Sonic the Hedgehog fans complaining about Sonic the Hedgehog is nothing new. I should know – Sonic the Hedgehog was the very first video game I played when I was a kid, and throughout the years, I’ve tried to roll with the punches without feeling too bitter about the character’s years-long downturn. Sonic fans have learned to accept mediocrity over the past 15 years or so, but it seems that even Sonic‘s low points couldn’t prepare them for the official reveal of the upcoming Sonic the Hedgehog movie.
The first trailer for Sonic the Hedgehog dropped earlier this week, and though I predicted that the reaction to it would be mixed, it turned out to be a lot worse. Positivity about Sonic’s new look was hard to come by, if not straight up impossible to find. Fans were upset that Sonic had been so dramatically redesigned for his silver screen debut, and even people who don’t really have a dog in this race were left feeling uncomfortable in an uncanny valley sort of way.
After a couple of days of that familiar internet outrage, something surprising happened: Jeff Fowler, the director of Sonic the Hedgehog, took to Twitter to say that Sega and Paramount had heard the criticism and were committed to changing Sonic’s design before the movie premieres in November.
We don’t know what kind of changes Paramount will make to Sonic’s design, but presumably, it’ll bring the Blue Blur’s movie look more in line with the video games. It’s also unknown if the movie will be delayed because of this commitment to changing Sonic’s look, but for the sake of the animators and designers working on this movie, I sure hope it is. I don’t think it’d make anyone feel good to know that the computer animation artists – the unsung heroes of movies like Sonic the Hedgehog – had to work ungodly hours for not enough pay to change Sonic in time for an unchanging release date.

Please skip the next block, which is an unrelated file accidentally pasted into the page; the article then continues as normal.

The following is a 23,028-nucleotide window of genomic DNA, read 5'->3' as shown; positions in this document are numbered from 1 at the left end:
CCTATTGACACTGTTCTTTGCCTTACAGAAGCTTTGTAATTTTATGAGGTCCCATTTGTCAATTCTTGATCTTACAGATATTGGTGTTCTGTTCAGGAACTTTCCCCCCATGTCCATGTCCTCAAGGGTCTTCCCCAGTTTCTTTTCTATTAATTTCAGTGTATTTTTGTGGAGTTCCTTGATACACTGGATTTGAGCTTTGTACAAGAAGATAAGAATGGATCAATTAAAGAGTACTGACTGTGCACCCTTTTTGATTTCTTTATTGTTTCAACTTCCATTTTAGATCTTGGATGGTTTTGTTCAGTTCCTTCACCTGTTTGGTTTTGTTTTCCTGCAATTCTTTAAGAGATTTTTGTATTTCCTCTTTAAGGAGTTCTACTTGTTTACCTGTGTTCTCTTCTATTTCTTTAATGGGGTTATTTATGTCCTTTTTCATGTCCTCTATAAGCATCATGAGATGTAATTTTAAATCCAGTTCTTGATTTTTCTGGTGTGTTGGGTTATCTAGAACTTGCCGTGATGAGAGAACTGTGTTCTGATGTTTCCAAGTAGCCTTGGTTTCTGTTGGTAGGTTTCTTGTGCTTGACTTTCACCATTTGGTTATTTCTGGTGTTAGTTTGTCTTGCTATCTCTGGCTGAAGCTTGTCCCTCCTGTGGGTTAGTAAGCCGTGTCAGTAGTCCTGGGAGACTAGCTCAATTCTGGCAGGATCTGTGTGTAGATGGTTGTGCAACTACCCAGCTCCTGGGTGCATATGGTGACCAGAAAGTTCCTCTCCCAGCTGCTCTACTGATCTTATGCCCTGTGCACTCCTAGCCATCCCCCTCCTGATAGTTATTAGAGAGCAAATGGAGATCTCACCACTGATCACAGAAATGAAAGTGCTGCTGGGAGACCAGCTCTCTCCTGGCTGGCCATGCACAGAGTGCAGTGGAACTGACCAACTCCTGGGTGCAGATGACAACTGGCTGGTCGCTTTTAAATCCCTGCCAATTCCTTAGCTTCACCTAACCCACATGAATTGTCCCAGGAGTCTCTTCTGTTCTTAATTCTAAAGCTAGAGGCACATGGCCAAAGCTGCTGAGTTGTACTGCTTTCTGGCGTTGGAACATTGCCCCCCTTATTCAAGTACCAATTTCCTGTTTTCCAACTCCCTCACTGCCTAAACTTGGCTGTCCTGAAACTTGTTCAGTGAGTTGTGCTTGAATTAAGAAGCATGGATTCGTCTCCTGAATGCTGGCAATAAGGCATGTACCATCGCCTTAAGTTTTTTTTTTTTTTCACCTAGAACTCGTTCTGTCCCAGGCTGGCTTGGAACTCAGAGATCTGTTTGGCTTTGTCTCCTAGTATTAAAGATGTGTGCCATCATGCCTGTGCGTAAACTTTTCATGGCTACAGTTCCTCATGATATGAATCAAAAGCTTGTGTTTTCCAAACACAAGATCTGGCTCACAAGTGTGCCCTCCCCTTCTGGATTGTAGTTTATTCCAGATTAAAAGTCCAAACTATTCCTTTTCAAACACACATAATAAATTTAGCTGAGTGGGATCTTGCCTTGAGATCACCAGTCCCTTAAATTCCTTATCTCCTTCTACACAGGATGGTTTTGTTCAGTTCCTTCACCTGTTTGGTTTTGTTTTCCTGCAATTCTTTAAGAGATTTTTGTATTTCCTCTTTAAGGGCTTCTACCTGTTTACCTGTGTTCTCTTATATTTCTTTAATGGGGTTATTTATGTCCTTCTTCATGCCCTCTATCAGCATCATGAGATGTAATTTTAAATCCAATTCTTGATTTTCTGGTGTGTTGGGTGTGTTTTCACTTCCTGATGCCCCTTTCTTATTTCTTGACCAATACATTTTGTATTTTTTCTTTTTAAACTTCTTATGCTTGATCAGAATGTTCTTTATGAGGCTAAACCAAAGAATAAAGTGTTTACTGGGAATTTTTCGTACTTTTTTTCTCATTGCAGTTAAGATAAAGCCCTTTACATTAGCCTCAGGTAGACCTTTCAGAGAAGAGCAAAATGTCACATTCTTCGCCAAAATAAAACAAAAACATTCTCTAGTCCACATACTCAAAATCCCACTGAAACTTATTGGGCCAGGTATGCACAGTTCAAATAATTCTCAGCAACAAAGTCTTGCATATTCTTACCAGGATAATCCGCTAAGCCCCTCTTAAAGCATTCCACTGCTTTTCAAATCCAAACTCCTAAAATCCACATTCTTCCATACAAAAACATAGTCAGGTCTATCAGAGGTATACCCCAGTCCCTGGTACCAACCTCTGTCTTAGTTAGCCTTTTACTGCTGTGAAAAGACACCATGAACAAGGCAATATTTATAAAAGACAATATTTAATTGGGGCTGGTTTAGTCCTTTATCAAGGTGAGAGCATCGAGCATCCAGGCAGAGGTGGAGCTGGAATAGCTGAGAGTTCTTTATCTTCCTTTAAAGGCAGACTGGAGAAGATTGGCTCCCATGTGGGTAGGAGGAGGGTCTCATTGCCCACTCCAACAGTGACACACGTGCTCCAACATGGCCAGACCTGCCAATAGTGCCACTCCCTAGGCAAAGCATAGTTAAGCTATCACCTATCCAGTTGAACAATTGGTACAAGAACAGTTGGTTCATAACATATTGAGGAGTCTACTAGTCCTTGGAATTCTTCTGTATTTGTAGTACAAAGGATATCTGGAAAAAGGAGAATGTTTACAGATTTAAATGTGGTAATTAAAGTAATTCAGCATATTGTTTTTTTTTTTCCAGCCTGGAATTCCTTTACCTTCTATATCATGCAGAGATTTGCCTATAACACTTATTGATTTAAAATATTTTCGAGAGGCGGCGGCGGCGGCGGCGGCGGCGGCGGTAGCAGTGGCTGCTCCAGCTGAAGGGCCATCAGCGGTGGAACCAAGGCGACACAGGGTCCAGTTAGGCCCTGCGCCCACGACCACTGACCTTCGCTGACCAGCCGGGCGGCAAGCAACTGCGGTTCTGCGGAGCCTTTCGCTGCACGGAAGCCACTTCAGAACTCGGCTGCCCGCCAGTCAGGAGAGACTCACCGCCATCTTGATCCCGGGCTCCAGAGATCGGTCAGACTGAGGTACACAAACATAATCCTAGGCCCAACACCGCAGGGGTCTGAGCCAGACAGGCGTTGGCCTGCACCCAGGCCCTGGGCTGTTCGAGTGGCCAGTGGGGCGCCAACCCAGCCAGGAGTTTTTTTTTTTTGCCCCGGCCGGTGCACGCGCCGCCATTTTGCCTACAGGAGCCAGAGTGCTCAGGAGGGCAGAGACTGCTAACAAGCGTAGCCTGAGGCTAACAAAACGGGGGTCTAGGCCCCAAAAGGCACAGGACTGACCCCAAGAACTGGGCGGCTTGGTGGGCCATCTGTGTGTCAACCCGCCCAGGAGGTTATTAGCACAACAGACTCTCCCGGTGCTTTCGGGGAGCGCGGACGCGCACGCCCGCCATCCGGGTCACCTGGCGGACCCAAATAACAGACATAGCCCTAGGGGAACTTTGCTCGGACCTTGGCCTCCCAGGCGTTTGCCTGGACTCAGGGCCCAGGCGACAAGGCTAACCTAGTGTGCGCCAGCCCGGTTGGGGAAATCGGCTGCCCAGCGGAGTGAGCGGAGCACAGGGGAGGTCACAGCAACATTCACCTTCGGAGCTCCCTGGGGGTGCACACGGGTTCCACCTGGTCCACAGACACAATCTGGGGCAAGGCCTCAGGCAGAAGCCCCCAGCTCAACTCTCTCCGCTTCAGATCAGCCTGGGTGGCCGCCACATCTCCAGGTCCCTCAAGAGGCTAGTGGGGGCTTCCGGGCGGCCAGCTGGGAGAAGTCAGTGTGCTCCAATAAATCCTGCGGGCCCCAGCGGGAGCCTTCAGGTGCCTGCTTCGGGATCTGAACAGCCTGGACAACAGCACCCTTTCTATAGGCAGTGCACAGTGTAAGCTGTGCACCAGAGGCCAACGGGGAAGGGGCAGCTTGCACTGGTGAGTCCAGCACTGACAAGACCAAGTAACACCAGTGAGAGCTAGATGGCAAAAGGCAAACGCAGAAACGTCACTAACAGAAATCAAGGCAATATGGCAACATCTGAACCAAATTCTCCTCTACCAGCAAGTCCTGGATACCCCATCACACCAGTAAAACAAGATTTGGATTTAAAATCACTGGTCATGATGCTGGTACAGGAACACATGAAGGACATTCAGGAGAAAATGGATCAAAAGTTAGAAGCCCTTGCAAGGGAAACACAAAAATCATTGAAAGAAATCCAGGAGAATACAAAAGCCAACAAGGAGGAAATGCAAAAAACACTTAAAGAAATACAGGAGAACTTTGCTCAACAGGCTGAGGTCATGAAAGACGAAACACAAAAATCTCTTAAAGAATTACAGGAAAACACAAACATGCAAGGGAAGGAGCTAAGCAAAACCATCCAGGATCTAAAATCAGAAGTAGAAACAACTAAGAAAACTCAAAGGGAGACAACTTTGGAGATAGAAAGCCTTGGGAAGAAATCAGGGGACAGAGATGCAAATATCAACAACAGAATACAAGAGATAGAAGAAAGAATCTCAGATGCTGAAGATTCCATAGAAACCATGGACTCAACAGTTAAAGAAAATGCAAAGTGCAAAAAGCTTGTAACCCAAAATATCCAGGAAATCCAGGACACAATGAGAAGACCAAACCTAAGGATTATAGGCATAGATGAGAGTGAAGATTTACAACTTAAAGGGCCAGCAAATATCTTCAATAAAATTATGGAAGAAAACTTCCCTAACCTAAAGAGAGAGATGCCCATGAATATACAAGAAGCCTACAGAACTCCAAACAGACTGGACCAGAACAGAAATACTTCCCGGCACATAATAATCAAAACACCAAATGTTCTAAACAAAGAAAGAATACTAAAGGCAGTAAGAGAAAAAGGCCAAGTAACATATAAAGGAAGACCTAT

With that said, it’s hard to imagine what was going on at Paramount and Sega when they settled on this design for Sonic. It’s so far removed from what Sonic has looked like since 1991 that it may as well be a completely different character. Why Sega would want to take such a distinctive character and so wildly change his design is entirely beyond me.
Not only that, but Sega had a couple of really good examples of design changes going over poorly to consider in deciding whether or not it should change Sonic’s design. Anyone remember 2014’s Teenage Mutant Ninja Turtles movie and all the criticism it received for its “realistic” approach to the Turtles’ designs? Even Sega itself was on the receiving end of backlash after making what fans believed were largely unnecessary design changes to its roster of Sonic characters for the spin-off Sonic Boom.
Sega seemingly can’t resist the urge to keep reinventing Sonic, and the fact that it pressed on with his creepy, awkward movie design until the criticism drowned out everything else is evidence of that. I’m not saying that Sega should only ever stick to convention and never try anything new, but that first trailer definitely suggests that Sega is at point where it’s taking shots in the dark and hoping something sticks. It’s making change for the sake of change, and I’d argue that its flagship character deserves a little more careful thought.
Still, for my part, I’m happy that creepy Sonic existed for a little while, if only because it’s another example of what happens when you fly too close to the sun. I’m still not planning on seeing the movie even after hearing the news that Sonic’s design will change, but that’s mostly because years of awful video game adaptations have taught me to stay far away until I know it’s safe to watch. Hopefully the message fans are trying to send to Sega actually sticks this time around, because I’m not sure how much more those poor souls can take.